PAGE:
Top 5 Medical Breakthroughs of 2009

Posted on December 25, 2009 in Health and Life

This is the second part of our top 5 series at Youth Ki Awaaz. In this part we bring to the TOP 5 Medical Breakthroughs of 2009. The advancements that have made us cheer with happiness and have brought forth a number of solutions to in numerous problems.

1. Sizing up the brain (Gene behind brain disorder found)

This is what happens when the best brains come together to size up the brain. Geneticist Arun Kumar of the Indian Institute of Science (IISC) and psychiatrist Satish Girimaji of the National Institute of Mental Health and Neuro Sciences (NIMHANS) in Bangalore worked together for nine years. The outcome? Finding the key gene that causes Microcephaly- a disorder marked by smaller-than-normal brain size and mental retardation.

The new gene is particularly valid for India, where one in every 50,000 to 1,00,000 live births ends up with microcephaly.

2. Beating Cancer (Research and technology bring new hope)

Medics link the HPV virus to cervical cancer, especially in sexually active women. In India, it kills about 76,000 each year. This year, bio-chemists, biologists and gynecologists at the All India Institute of Medical Sciences (AIIMS) sent a message of hope by detecting the most common HPV types that cause a havoc in India.

More good news: the Apollo Speciality Cancer Hospital in Chennai launched the CyberKnife technology, a first in India. A pocket-pincher, but it promises precise radiation to cancer cells, avoiding healthy tissue. A noninvasive option that caters to the quality of life of a cancer patient.

3. Gumming the eye (Using glue in eye surgery)

For the first time, the entire front part of a patient’s eye-cornea, sclera, iris, pupil and lens-was transplanted at Dr Agarwal’s Eye Hospital & Eye Research Centre, Chennai.

It followed the technique that was used here in 2007 to fix intraocular lens with fibrin glue (generally used to arrest bleeding and seal tissues in surgery) in a patient’s eye where lenses could not be implanted by normal procedures. “Earlier, the treatment of damaged IOL was a challenge for ophthalmologists and in most cases nothing could be done,” says Agarwal. “With this glue technology, we can now treat patients where intraocular lens capsules are missing.”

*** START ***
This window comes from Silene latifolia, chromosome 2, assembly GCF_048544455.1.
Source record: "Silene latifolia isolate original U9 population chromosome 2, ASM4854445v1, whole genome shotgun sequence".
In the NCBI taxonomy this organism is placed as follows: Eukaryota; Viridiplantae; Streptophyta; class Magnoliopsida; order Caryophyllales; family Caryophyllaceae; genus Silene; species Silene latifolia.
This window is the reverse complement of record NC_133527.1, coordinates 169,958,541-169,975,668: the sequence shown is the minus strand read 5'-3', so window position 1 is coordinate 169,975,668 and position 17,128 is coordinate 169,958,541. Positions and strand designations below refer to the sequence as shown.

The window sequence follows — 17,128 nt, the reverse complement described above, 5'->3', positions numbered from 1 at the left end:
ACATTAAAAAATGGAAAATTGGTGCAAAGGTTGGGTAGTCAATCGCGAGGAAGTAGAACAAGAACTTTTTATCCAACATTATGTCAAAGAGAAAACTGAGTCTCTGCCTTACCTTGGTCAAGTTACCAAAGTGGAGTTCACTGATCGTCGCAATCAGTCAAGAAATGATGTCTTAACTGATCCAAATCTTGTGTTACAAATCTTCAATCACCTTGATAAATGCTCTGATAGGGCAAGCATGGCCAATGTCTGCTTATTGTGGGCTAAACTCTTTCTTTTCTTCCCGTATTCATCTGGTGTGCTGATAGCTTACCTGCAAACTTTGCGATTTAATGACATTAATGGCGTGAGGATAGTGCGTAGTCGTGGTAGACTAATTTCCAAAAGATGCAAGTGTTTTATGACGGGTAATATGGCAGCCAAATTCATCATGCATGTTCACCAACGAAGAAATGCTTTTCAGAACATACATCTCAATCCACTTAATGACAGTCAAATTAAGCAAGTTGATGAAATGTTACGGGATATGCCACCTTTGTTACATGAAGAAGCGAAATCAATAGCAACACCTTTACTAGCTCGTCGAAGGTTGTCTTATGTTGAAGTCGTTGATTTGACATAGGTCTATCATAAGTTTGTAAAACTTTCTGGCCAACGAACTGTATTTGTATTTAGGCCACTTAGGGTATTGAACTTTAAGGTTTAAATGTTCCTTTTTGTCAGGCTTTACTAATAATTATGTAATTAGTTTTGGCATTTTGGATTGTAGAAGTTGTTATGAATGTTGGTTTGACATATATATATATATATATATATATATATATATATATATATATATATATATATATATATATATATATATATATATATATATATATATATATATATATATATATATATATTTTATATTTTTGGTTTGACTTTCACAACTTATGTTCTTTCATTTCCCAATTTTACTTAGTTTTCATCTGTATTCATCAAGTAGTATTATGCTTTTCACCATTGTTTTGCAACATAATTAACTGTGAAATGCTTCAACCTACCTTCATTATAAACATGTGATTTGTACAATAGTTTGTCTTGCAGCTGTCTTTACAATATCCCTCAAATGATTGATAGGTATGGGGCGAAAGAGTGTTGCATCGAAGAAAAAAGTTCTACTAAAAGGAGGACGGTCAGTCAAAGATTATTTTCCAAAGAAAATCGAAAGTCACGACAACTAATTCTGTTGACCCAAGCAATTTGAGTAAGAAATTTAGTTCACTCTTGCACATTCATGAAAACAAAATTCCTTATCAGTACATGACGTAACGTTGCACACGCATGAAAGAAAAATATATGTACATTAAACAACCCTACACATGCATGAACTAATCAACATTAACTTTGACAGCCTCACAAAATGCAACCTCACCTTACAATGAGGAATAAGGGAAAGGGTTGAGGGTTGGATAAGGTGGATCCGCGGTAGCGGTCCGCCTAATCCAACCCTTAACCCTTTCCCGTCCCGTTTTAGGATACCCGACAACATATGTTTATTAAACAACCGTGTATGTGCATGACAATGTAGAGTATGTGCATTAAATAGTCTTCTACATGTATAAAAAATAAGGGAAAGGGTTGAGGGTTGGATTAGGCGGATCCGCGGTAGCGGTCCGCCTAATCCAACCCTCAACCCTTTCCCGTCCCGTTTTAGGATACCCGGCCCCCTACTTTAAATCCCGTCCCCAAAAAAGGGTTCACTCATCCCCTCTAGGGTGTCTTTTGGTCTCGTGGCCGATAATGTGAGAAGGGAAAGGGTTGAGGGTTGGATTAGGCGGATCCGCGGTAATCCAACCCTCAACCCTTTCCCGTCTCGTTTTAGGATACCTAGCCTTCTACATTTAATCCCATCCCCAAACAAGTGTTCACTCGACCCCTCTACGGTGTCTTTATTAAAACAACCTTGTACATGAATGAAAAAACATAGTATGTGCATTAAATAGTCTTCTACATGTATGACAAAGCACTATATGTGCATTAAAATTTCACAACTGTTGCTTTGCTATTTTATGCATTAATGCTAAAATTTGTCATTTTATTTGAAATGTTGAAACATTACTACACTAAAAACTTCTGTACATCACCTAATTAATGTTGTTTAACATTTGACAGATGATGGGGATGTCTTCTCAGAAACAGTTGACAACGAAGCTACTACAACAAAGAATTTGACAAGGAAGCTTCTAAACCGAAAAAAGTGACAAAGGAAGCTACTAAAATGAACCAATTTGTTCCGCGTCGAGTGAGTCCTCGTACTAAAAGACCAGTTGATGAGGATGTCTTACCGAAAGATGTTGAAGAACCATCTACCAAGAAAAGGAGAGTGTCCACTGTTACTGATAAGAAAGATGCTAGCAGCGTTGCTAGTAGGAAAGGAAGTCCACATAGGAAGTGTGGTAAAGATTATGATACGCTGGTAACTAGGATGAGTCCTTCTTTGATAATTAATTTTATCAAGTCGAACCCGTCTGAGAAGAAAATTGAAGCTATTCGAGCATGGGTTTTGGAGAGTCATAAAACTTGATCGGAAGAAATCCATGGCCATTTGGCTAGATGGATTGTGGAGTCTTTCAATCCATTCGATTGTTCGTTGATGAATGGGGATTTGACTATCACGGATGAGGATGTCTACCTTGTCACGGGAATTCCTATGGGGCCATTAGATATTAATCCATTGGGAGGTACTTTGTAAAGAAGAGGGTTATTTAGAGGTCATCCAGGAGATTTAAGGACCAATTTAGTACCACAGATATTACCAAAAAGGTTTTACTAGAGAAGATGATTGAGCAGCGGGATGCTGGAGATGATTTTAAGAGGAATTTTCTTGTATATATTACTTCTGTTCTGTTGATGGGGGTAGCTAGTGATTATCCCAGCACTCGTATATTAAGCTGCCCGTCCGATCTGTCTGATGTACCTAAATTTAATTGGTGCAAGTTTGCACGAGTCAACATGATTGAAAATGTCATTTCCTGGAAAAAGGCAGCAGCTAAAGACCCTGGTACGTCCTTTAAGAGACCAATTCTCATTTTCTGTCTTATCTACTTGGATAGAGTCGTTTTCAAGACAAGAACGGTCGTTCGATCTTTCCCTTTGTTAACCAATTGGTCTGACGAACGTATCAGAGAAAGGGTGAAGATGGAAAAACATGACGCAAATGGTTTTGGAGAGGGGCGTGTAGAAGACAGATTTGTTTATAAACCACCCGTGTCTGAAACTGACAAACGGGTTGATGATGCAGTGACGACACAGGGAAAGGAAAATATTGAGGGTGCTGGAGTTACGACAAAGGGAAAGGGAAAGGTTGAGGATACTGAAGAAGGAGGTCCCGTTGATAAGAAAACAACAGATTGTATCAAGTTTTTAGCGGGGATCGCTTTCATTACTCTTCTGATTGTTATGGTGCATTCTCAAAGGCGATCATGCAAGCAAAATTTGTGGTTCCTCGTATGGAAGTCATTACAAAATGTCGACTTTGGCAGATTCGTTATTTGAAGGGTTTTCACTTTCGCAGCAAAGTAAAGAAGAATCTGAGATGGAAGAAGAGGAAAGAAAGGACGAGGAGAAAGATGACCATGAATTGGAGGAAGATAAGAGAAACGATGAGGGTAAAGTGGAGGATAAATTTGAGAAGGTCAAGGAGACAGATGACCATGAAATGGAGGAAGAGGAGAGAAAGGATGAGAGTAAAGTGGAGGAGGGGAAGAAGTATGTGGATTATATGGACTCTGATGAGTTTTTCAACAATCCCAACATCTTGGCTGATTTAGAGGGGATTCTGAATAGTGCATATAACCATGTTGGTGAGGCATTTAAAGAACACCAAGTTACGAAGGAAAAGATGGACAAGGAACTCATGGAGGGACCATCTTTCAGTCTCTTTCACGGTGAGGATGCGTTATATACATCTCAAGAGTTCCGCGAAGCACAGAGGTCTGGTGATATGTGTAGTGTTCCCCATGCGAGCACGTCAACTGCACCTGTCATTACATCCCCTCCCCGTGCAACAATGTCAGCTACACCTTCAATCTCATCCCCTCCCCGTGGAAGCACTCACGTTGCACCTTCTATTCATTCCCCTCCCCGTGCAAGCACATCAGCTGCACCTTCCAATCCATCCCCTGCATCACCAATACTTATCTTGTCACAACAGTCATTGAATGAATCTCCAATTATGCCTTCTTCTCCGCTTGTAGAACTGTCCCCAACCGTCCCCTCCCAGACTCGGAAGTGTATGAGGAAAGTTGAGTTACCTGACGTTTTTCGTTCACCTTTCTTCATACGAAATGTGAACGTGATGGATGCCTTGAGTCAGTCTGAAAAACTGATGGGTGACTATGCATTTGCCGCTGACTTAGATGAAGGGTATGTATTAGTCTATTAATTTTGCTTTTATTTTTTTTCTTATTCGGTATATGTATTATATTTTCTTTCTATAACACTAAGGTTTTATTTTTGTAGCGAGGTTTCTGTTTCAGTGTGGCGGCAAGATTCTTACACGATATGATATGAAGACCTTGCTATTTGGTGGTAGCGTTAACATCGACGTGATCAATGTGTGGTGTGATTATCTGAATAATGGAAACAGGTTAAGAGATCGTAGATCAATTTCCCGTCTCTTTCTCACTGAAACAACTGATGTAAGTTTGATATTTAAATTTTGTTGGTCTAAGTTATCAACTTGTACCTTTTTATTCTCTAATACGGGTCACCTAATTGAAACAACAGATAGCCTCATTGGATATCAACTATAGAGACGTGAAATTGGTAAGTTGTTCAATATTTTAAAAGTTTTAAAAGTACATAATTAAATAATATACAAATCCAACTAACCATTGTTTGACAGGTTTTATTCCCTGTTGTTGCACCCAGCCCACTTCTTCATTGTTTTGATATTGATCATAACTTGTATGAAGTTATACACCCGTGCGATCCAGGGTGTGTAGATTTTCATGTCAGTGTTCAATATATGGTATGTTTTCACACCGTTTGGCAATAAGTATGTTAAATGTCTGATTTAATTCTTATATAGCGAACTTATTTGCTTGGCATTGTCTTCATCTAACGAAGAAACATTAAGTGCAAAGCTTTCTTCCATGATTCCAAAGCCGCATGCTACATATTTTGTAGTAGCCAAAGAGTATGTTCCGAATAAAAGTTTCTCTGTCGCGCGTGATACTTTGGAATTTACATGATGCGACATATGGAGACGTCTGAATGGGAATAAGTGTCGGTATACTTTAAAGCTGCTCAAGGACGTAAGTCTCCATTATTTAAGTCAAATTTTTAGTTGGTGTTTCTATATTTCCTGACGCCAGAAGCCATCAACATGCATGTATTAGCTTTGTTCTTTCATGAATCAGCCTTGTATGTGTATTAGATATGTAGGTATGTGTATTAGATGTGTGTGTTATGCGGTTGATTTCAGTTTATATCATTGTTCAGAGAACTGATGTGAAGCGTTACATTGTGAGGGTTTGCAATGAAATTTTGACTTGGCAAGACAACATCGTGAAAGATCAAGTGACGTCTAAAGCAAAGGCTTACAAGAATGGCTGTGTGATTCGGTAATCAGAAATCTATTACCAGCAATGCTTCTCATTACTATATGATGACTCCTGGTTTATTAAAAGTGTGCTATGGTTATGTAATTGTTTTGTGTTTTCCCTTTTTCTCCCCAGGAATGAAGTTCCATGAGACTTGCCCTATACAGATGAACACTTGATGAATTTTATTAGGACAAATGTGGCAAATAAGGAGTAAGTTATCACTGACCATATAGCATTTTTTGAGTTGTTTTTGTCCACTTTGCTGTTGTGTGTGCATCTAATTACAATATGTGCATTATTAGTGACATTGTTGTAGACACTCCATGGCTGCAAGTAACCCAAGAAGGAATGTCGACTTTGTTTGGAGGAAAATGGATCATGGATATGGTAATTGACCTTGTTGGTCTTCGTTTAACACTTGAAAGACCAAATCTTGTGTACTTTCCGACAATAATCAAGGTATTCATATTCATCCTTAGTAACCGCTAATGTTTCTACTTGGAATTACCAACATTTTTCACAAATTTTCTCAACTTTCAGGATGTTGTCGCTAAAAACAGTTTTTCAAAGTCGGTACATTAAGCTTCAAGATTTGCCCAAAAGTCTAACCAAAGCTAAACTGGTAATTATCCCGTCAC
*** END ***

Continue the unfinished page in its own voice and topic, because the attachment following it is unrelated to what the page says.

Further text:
4. Lend me a hand, robot (Milestone robotic surgeries of chest and stomach)

It was the year of surgeons using third-generation robots to reach a range of organs. The first such surgery on the thorax was done by Dr Arvind Kumar of AIIMS, Delhi, in June.

Last month,Dr Jaydeep Palep did the first stomach surgery at Care Hospital, Hyderabad.”It’s almost like shrinking one’s hands and putting them in places they would never fit,”says Kumar. 

5. The sweet switch (A rare surgery for diabetes)

Surgery for diabetes? That’s exactly what Dr Surendra Ugale of Kirloskar Hospital in Hyderabad and Dr Ramen Goel of Bombay Hospital tried out through the Ileal Transposition (or small intestinal switch).

The procedure shortens the intestinal tract between the stomach and terminal ileum, shifts it into an upper area and puts it in line again. The fallout? A biochemical process that facilitates insulin secretion in the presence of undigested food and controls Type II diabetes-a metabolic disorder that is marked by the failure to absorb sugar and starch due to lack of the hormone insulin.

To read the top 10 medical breakthroughs, click here. 


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